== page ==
Use this URL to cite or link to this record in EThOS:
Title: Resolving the effects of Data Deficient species on the estimation of extinction risk
Author: Bland, Lucie
ISNI:       0000 0004 5348 8097
Awarding Body: Imperial College London
Current Institution: Imperial College London
Date of Award: 2014
Availability of Full Text:
Access from EThOS:
Access from Institution:
Cost-effective reduction in the uncertainty surrounding global indicators of biodiversity change is a central goal of conservation. In this thesis, I identify and resolve the effects of IUCN Data Deficient species on the estimation of global patterns and levels of extinction risk. I show that gaps in our knowledge of species' conservation status are primarily driven by spatial patterns of ecological research (Chapter 2). Large numbers of species are extremely poorly known, highlighting the importance of basic taxonomic and natural history information in conservation assessments. Using sensitivity analyses (Chapter 3), I show that Data Deficient species contribute to considerable uncertainty in patterns of extinction risk in freshwater invertebrates, limiting our understanding of the factors influencing extinction risks and our capacity to design reliable conservation schemes. To determine the likely conservation status of Data Deficient species, I develop seven machine learning models based on species' life-history traits, niche and threat exposure (Chapter 4). I find that machine learning models accurately predict species conservation status and geographical patterns of threatened species richness. I predict 64% of Data Deficient mammals to be at risk of extinction, increasing the estimated proportion of threatened mammals from 22% to 27% globally. Finally, I use sampling theory to compare the cost-effectiveness of predictive models and IUCN Red List assessments in mammals, amphibians, reptiles and crayfish (Chapter 5). Double sampling with predictive models reduces the cost of determining the proportion of Data Deficient species at risk of extinction by up to 69%, and can be used to reduce the impact of uncertainty in the Red List and Red List Index. My thesis demonstrates how predictive models and decision theory can strengthen indicators of biodiversity change to monitor progress towards international biodiversity targets.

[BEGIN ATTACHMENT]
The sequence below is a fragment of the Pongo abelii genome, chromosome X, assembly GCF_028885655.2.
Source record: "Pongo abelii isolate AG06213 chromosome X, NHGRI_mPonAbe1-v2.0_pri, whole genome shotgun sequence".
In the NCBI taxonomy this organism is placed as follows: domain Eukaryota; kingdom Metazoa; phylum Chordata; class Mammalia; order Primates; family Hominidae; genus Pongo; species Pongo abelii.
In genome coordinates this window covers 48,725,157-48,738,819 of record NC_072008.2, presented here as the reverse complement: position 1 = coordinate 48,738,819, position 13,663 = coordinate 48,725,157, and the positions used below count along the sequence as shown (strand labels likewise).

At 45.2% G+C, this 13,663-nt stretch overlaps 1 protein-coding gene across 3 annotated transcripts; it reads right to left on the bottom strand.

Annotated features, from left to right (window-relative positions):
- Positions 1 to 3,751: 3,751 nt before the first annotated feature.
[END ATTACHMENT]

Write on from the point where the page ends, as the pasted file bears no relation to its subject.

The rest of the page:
Supervisor: Orme, David Sponsor: Not available
Qualification Name: Thesis (Ph.D.) Qualification Level: Doctoral